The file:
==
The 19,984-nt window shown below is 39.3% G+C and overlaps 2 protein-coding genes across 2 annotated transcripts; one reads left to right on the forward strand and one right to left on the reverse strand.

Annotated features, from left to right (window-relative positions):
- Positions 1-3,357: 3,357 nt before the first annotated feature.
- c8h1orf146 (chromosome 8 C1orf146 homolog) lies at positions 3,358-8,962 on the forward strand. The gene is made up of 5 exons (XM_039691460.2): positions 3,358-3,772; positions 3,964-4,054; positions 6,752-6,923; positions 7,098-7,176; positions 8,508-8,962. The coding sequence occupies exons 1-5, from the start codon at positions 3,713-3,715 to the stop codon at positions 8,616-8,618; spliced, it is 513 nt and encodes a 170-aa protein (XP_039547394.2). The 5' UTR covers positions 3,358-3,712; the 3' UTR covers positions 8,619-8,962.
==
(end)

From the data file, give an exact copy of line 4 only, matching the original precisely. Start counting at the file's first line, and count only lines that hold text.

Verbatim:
- c8h1orf146 (chromosome 8 C1orf146 homolog) lies at positions 3,358-8,962 on the forward strand. The gene is made up of 5 exons (XM_039691460.2): positions 3,358-3,772; positions 3,964-4,054; positions 6,752-6,923; positions 7,098-7,176; positions 8,508-8,962. The coding sequence occupies exons 1-5, from the start codon at positions 3,713-3,715 to the stop codon at positions 8,616-8,618; spliced, it is 513 nt and encodes a 170-aa protein (XP_039547394.2). The 5' UTR covers positions 3,358-3,712; the 3' UTR covers positions 8,619-8,962.